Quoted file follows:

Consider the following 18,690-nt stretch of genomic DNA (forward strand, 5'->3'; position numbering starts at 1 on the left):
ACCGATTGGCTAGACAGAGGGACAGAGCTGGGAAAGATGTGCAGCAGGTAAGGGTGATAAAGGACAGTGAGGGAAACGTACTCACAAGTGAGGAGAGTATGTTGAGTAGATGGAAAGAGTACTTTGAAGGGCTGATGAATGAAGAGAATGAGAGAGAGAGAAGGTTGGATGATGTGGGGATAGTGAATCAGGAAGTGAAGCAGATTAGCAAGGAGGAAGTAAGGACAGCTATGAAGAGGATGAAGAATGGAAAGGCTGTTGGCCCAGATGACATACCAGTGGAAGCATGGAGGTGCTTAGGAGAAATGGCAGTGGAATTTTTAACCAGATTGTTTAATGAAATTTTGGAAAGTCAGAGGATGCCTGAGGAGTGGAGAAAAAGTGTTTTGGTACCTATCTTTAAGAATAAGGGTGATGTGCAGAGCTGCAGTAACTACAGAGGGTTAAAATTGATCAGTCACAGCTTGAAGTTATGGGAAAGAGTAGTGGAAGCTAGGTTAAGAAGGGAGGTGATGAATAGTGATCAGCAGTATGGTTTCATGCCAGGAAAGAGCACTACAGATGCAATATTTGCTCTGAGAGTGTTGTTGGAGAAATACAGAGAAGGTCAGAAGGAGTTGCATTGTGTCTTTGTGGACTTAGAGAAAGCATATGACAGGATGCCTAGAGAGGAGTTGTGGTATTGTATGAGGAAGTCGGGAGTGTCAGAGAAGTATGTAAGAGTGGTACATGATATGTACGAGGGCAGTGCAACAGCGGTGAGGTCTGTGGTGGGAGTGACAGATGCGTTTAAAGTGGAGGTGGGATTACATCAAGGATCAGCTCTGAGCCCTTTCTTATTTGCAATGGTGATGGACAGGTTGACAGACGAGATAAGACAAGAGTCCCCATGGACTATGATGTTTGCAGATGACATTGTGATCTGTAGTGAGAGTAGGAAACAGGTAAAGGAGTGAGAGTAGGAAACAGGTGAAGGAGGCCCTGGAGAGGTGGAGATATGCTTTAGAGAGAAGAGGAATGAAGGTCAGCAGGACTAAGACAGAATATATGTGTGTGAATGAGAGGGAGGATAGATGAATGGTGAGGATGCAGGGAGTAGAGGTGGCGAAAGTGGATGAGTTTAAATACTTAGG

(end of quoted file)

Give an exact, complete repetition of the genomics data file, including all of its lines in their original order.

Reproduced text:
Consider the following 18,690-nt stretch of genomic DNA (forward strand, 5'->3'; position numbering starts at 1 on the left):
ACCGATTGGCTAGACAGAGGGACAGAGCTGGGAAAGATGTGCAGCAGGTAAGGGTGATAAAGGACAGTGAGGGAAACGTACTCACAAGTGAGGAGAGTATGTTGAGTAGATGGAAAGAGTACTTTGAAGGGCTGATGAATGAAGAGAATGAGAGAGAGAGAAGGTTGGATGATGTGGGGATAGTGAATCAGGAAGTGAAGCAGATTAGCAAGGAGGAAGTAAGGACAGCTATGAAGAGGATGAAGAATGGAAAGGCTGTTGGCCCAGATGACATACCAGTGGAAGCATGGAGGTGCTTAGGAGAAATGGCAGTGGAATTTTTAACCAGATTGTTTAATGAAATTTTGGAAAGTCAGAGGATGCCTGAGGAGTGGAGAAAAAGTGTTTTGGTACCTATCTTTAAGAATAAGGGTGATGTGCAGAGCTGCAGTAACTACAGAGGGTTAAAATTGATCAGTCACAGCTTGAAGTTATGGGAAAGAGTAGTGGAAGCTAGGTTAAGAAGGGAGGTGATGAATAGTGATCAGCAGTATGGTTTCATGCCAGGAAAGAGCACTACAGATGCAATATTTGCTCTGAGAGTGTTGTTGGAGAAATACAGAGAAGGTCAGAAGGAGTTGCATTGTGTCTTTGTGGACTTAGAGAAAGCATATGACAGGATGCCTAGAGAGGAGTTGTGGTATTGTATGAGGAAGTCGGGAGTGTCAGAGAAGTATGTAAGAGTGGTACATGATATGTACGAGGGCAGTGCAACAGCGGTGAGGTCTGTGGTGGGAGTGACAGATGCGTTTAAAGTGGAGGTGGGATTACATCAAGGATCAGCTCTGAGCCCTTTCTTATTTGCAATGGTGATGGACAGGTTGACAGACGAGATAAGACAAGAGTCCCCATGGACTATGATGTTTGCAGATGACATTGTGATCTGTAGTGAGAGTAGGAAACAGGTAAAGGAGTGAGAGTAGGAAACAGGTGAAGGAGGCCCTGGAGAGGTGGAGATATGCTTTAGAGAGAAGAGGAATGAAGGTCAGCAGGACTAAGACAGAATATATGTGTGTGAATGAGAGGGAGGATAGATGAATGGTGAGGATGCAGGGAGTAGAGGTGGCGAAAGTGGATGAGTTTAAATACTTAGG